Unfortunately, India’s acceptance to remove some of the structures is only a “face saver” to enable Chinese troop to withdraw to their pre-April 15 positions. This shows that Depsang Bulge, a tabletop plateau of 750 sq km area in northern Ladakh: an area roughly half the size of Delhi becomes a disputed area and is considered to be a ‘no mans’ land’. The face-off site is just about 35km south of the strategic Karakoram Pass, which is at the tri-junction of China-Pakistan-India borders, and overlooks the Siachen Glacier-Saltoro Ridge to the west and the Indian observation post in the Chumar sector to the east.

Anxiously, Indian foreign policy towards China has been tested now, with PLA intrusion into Indian Territory and when India was in ‘catch 22 situation’. Though the diplomacy partially succeeded, New Delhi, however, should have acted tough with Beijing. Clearly, it was not a localised action as was made out in the initial stages. How can India dismantle infrastructure on its side of LAC and stop development of the border areas when China has already made highways and airstrips in Aksai Chin area claimed by India.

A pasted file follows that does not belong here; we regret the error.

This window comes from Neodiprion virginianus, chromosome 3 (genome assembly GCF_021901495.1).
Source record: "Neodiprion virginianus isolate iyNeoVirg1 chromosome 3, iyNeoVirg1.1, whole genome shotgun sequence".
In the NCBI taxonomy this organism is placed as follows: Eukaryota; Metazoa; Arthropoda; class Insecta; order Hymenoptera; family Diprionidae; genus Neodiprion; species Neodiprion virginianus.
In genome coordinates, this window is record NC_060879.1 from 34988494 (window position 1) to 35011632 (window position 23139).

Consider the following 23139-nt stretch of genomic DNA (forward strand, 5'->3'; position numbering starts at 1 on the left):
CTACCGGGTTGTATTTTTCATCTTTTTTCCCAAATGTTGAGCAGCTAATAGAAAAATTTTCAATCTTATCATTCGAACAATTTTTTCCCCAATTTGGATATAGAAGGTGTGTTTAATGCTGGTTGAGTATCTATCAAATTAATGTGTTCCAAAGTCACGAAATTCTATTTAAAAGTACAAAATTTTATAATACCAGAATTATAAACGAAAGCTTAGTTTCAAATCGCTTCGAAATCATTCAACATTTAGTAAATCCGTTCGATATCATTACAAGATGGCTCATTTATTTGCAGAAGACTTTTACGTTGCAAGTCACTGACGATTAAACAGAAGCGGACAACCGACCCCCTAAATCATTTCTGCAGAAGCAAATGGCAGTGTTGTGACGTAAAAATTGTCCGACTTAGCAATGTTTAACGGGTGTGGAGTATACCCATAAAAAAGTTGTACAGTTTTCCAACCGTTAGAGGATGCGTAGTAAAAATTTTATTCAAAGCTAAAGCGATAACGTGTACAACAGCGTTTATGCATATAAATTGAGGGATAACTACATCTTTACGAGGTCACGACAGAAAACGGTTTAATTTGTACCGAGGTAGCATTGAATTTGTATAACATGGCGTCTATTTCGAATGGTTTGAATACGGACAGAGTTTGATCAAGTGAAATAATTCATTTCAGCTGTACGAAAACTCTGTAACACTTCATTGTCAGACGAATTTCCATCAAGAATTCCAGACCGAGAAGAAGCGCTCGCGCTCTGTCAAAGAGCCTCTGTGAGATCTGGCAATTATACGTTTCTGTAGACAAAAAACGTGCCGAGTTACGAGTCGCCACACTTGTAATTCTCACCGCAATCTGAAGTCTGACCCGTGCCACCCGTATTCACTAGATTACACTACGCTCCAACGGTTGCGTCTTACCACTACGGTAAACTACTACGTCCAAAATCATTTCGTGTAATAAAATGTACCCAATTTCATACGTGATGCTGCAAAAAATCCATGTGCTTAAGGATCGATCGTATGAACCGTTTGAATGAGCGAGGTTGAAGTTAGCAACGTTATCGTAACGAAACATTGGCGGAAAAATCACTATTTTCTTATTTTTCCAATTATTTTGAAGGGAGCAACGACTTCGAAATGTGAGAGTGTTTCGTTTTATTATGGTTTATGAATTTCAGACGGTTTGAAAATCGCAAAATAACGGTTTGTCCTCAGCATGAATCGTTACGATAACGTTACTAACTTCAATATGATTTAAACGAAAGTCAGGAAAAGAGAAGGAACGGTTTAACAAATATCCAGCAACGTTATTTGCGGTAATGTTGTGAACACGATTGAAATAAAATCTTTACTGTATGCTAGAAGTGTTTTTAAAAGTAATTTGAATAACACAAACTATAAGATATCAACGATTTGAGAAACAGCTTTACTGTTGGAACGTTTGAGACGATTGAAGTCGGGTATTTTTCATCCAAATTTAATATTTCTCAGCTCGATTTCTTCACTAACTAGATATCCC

Sources in the security establishment familiar with the negotiations and the local topography noted that the 21-day confrontation on Ladakh's desolate Depsang plains ended only after the Indian Army agreed to demolish bunkers it had built in the region of Chumar near the LAC, to keep an eye on the Karokram Highway. The Chinese, close to what India considers its current border and part of the proactive measures, had objected to these.

But, in future, New Delhi needs to realise that only a hardline policy pays dividends, when dealing with China, especially with incidents of territorial violations of such a serious nature. This is borne out by the fact that the 1986-87 Sumdorung Chu episodes, when the Indian and Chinese troops were in a similar face-off against each other, was resolved through an Indian show of force at the tactical level. If the Ministry of External Affairs was solely allowed to manage the crisis, the chaos perhaps would have been unimaginable. Fortunately, the Indian Army had good field level commanders who acted as they deemed fit which saved the day in the Sumdorung Chu episode.

Evidently no other Government agency, apart from the Army and the ITBP, really knows the layout of the land; but their local commanders are not allowed autonomy to act instantaneously and instead have to await instructions from the MEA mandarins. The problem is that the Ministry bosses are not familiar with the terrain, which proves a major handicap in their decision-making during crises of a territorial nature.